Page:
"When your own initials are enough"
Synonymous with true craftsmanship, elegant design and quiet luxury, Bottega Veneta is one of the most talked about brands in our current fashion sphere. Having such a strong and recognisable brand identity without loud logos or advertising, Bottega Veneta’s artful design and quality has seen it grow to become one of the most popular brands today . However, it wasn't always a success story for the brand.
Founded in 1966 by Michele Taddei and Renzo Zengiaro in Vicenza, Italy, Bottega Veneta, which translates to "Venetian Shop", started with their now signature technique and recognizable motif - the "Intrecciato" weave. At the time, Michele and Renzo only had machinery equipped for working cloth, not leather. Determined to make high quality leather goods for their brand, the founders developed a technique of weaving thin strips of leather to create a more durable textile. The Intrecciato weave became popular for both its look and artistry and has become a key part of Bottega Veneta’s identity.
During the 1970s, Michele and Renzo opened a store in New York, but the brand's quiet approach to luxury proved to be unsuccessful during this time, where loud and flashy were in fashion. By the late 70s, Bottega Venetta was financially struggling to the point where both founders walked away from the brand.
Bottega Veneta Fall 2000
This could have been the end of Bottega Veneta, but Michele's ex-wife, Laura Moltedo, took over. She decided to widen the brand's audience from its small cult fan base by introducing a Ready-To-Wear line. The Fall 2000 Ready-To-Wear collection was one of the earliest collections and highlighted Bottega’s affinity with leather and the Intrecciato weave . The collection stayed true to the brand's core of quiet luxury, even during the logomania craze of the 90’s and 2000’s. Although the new ready-to-wear collections garnered attention, it wasn't the revival Moltedo hoped for.
Bottega Veneta Fall 2001
It was in 1998 that Giles Deacon was appointed the new creative director of Bottega Veneta, as Moltedo was intrigued by his risk taking and playful approach to fashion. Deacon made his debut with Bottega’s Fall 2001 collection, with Vogue stating “Deacon made no bones about the house's shift in direction”. Though Deacon led Bottega down a new route, his collection featuring loud colours, bold patterns and even a monogram “Bottega” print still didn’t bring Bottega their much needed revival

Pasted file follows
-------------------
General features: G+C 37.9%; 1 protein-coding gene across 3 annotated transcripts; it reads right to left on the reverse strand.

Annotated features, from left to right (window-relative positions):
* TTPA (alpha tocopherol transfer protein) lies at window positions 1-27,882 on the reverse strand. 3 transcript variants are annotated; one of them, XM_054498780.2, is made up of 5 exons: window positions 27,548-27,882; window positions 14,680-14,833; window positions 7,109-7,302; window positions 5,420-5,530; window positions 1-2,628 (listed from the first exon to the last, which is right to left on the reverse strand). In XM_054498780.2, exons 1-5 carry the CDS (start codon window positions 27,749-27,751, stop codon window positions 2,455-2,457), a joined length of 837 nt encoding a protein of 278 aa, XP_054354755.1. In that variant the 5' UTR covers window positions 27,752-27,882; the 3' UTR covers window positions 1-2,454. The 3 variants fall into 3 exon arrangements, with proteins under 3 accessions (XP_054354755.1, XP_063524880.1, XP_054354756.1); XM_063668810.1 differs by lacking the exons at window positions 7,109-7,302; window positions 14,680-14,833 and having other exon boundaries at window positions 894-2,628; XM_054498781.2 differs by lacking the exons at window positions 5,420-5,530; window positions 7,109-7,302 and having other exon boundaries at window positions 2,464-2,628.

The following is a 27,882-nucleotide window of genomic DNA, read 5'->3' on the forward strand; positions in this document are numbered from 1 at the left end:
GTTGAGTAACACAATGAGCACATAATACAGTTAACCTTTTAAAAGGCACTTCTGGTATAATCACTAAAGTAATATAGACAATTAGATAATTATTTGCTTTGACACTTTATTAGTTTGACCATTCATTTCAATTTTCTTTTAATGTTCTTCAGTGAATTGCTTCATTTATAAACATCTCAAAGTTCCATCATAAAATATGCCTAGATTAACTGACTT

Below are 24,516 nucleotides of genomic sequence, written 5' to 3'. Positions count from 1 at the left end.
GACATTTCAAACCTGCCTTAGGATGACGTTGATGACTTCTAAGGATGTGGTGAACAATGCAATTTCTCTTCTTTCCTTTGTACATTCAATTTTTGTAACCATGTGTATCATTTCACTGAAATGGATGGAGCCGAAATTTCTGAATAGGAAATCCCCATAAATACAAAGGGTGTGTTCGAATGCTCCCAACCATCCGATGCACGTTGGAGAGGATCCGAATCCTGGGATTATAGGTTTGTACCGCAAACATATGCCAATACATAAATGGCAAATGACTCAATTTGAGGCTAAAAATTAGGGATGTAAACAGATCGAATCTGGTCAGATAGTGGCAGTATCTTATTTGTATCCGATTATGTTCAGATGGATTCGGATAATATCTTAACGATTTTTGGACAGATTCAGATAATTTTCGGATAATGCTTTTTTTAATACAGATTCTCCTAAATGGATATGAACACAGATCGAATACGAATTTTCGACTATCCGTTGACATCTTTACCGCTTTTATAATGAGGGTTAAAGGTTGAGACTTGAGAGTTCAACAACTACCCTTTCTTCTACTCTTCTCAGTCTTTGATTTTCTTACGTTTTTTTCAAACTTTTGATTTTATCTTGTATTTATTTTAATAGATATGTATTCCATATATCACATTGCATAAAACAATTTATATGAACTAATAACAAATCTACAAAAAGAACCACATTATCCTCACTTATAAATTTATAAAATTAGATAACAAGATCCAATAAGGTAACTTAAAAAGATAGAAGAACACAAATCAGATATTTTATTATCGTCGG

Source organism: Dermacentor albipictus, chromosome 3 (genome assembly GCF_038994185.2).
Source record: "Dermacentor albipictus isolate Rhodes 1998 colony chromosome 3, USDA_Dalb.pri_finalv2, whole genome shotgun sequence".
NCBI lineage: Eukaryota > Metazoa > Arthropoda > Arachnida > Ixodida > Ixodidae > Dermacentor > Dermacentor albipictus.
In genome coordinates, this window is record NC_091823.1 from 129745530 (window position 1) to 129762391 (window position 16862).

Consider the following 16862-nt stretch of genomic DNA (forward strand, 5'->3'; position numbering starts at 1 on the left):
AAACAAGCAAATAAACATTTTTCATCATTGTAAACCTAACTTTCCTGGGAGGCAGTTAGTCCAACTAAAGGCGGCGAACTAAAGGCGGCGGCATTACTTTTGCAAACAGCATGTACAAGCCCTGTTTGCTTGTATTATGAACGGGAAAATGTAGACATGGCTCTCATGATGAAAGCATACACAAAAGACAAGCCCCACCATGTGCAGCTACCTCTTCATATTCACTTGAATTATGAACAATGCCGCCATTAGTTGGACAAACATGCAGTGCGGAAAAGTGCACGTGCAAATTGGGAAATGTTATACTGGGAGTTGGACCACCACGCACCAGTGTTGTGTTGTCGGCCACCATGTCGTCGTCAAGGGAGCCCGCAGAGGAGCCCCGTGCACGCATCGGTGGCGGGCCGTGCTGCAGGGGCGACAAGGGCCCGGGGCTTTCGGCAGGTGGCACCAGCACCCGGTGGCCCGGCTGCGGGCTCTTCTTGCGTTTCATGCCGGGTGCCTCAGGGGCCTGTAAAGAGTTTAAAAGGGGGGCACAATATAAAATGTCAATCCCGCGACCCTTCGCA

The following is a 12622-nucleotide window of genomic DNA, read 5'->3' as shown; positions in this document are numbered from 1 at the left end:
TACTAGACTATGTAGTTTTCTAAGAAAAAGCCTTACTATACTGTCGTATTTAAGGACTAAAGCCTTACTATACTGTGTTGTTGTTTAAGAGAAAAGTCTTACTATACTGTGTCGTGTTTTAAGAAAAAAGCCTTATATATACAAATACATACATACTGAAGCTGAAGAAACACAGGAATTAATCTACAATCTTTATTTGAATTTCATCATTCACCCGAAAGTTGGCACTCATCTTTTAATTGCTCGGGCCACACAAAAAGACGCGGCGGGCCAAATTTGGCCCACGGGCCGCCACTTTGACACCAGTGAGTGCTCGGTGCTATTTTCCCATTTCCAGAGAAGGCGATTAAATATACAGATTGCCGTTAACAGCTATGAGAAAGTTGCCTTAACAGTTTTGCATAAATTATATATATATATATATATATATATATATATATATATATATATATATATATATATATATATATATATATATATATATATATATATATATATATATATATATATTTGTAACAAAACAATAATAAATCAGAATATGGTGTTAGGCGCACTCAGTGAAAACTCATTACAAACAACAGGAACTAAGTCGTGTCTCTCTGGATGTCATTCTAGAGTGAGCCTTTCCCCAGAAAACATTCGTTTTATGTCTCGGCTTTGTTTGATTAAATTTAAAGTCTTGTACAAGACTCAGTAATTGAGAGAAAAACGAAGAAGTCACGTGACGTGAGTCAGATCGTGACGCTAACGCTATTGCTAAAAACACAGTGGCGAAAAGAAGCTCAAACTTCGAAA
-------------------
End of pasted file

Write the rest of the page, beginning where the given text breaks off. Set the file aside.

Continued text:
Bottega Veneta 2005 campaign featuring Christy Turlington
In 2001, a majority stake in Bottega Veneta was sold to the Gucci Group. This transition prompted the appointment of a new creative director, Tomas Maier. Under his leadership, the brand's focus shifted back to its high-quality accessories, and Maier cut the brand's Ready-To-Wear line. After four years , Maier debuted his first Ready-To-Wear collection in Fall 2004. This pivotal moment marked the beginning of Bottega Veneta’s newfound success and Thomas Maier is often credited for bringing Bottega back to the forefront of fashion.
Bottega Veneta Fall 2020
In 2018, Tomas Maier resigned after 17 years and Daniel Lee was appointed as the new creative director.
Lee made his debut with Bottega Veneta’s Pre-Fall 2019 collection. Within this collection, Lee introduced a simplified and magnified Intrecciato weave, which became a signature within his design language. Lee’s approach to design drew from his previous experience at Celine and Margiela, which he applied to Bottega's sensibilities. Lee's first collection was met with great success, introducing new staples such as the iconic pouch bag, which became the fastest selling bag in Bottega's history. Lee was able to create significant hype and buzz around the brand , and also introduced the now signature “Bottega Green”. It was under Lee’s direction that the brand removed themselves from all social media platforms, in order to create a more organic and authentic connection with consumers, and it has only added to the brand's allure.
In 2021, the fashion world was surprised to learn that Daniel Lee would be stepping down as creative director of Bottega Veneta. Matthieu Blazy, who had been a member of Lee's design team, was appointed as the new creative director.
With Bottega Veneta's DNA rooted in leather craftsmanship, Blazy has taken this legacy and infused it with new life. In his debut collection, Blazy sparked conversation with a leather tank top and jeans, demonstrating his ability to use leather in unexpected ways. Blazy's latest Fall 2023 collection showcased his talent for trompe-l'œil leather, creating pyjamas and socks all made of the material. The collection also featured leather ball gowns and dresses, showcasing a reinvention of the brand's house code through his innovative use of textiles.